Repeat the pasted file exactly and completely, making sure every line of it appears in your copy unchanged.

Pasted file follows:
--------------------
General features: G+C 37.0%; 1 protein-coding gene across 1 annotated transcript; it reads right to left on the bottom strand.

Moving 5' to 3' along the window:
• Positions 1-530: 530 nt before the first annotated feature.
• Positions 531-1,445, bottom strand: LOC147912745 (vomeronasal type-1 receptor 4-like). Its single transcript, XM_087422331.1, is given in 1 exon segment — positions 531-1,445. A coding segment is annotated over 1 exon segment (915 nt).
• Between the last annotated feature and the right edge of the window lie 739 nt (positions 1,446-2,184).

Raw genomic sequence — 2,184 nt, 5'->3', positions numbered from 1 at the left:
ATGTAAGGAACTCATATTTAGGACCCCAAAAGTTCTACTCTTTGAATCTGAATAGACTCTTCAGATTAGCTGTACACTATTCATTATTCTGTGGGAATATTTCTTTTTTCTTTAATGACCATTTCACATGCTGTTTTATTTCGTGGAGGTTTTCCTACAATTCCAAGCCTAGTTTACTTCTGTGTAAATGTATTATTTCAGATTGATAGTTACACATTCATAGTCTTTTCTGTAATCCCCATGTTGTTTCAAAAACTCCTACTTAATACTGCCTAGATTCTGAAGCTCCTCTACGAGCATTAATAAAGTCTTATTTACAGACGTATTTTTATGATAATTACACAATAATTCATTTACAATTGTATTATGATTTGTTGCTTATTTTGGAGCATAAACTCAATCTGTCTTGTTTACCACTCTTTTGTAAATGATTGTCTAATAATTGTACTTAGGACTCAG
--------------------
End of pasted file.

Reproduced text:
General features: G+C 37.0%; 1 protein-coding gene across 1 annotated transcript; it reads right to left on the bottom strand.

Moving 5' to 3' along the window:
• Positions 1-530: 530 nt before the first annotated feature.
• Positions 531-1,445, bottom strand: LOC147912745 (vomeronasal type-1 receptor 4-like). Its single transcript, XM_087422331.1, is given in 1 exon segment — positions 531-1,445. A coding segment is annotated over 1 exon segment (915 nt).
• Between the last annotated feature and the right edge of the window lie 739 nt (positions 1,446-2,184).

Raw genomic sequence — 2,184 nt, 5'->3', positions numbered from 1 at the left:
ATGTAAGGAACTCATATTTAGGACCCCAAAAGTTCTACTCTTTGAATCTGAATAGACTCTTCAGATTAGCTGTACACTATTCATTATTCTGTGGGAATATTTCTTTTTTCTTTAATGACCATTTCACATGCTGTTTTATTTCGTGGAGGTTTTCCTACAATTCCAAGCCTAGTTTACTTCTGTGTAAATGTATTATTTCAGATTGATAGTTACACATTCATAGTCTTTTCTGTAATCCCCATGTTGTTTCAAAAACTCCTACTTAATACTGCCTAGATTCTGAAGCTCCTCTACGAGCATTAATAAAGTCTTATTTACAGACGTATTTTTATGATAATTACACAATAATTCATTTACAATTGTATTATGATTTGTTGCTTATTTTGGAGCATAAACTCAATCTGTCTTGTTTACCACTCTTTTGTAAATGATTGTCTAATAATTGTACTTAGGACTCAG